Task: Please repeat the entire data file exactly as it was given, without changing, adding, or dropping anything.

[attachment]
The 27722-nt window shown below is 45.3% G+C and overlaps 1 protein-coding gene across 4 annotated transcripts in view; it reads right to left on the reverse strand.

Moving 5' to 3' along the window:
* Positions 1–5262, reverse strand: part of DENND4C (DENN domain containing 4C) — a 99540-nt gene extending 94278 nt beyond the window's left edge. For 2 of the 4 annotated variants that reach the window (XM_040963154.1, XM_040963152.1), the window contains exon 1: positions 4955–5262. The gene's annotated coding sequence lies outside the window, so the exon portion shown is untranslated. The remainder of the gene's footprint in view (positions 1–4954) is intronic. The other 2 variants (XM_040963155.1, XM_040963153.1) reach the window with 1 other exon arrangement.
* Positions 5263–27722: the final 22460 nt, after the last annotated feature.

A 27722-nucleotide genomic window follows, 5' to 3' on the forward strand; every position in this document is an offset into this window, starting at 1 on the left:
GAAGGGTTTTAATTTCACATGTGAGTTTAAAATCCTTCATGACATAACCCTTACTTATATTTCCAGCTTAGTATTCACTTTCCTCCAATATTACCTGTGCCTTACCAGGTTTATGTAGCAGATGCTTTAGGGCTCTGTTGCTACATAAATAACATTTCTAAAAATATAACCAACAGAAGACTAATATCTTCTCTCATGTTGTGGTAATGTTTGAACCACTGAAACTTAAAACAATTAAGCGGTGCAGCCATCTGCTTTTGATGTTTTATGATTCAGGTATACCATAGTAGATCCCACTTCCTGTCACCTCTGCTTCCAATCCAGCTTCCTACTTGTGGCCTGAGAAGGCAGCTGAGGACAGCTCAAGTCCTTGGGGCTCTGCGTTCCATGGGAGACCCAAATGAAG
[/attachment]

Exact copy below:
The 27722-nt window shown below is 45.3% G+C and overlaps 1 protein-coding gene across 4 annotated transcripts in view; it reads right to left on the reverse strand.

Moving 5' to 3' along the window:
* Positions 1–5262, reverse strand: part of DENND4C (DENN domain containing 4C) — a 99540-nt gene extending 94278 nt beyond the window's left edge. For 2 of the 4 annotated variants that reach the window (XM_040963154.1, XM_040963152.1), the window contains exon 1: positions 4955–5262. The gene's annotated coding sequence lies outside the window, so the exon portion shown is untranslated. The remainder of the gene's footprint in view (positions 1–4954) is intronic. The other 2 variants (XM_040963155.1, XM_040963153.1) reach the window with 1 other exon arrangement.
* Positions 5263–27722: the final 22460 nt, after the last annotated feature.

A 27722-nucleotide genomic window follows, 5' to 3' on the forward strand; every position in this document is an offset into this window, starting at 1 on the left:
GAAGGGTTTTAATTTCACATGTGAGTTTAAAATCCTTCATGACATAACCCTTACTTATATTTCCAGCTTAGTATTCACTTTCCTCCAATATTACCTGTGCCTTACCAGGTTTATGTAGCAGATGCTTTAGGGCTCTGTTGCTACATAAATAACATTTCTAAAAATATAACCAACAGAAGACTAATATCTTCTCTCATGTTGTGGTAATGTTTGAACCACTGAAACTTAAAACAATTAAGCGGTGCAGCCATCTGCTTTTGATGTTTTATGATTCAGGTATACCATAGTAGATCCCACTTCCTGTCACCTCTGCTTCCAATCCAGCTTCCTACTTGTGGCCTGAGAAGGCAGCTGAGGACAGCTCAAGTCCTTGGGGCTCTGCGTTCCATGGGAGACCCAAATGAAG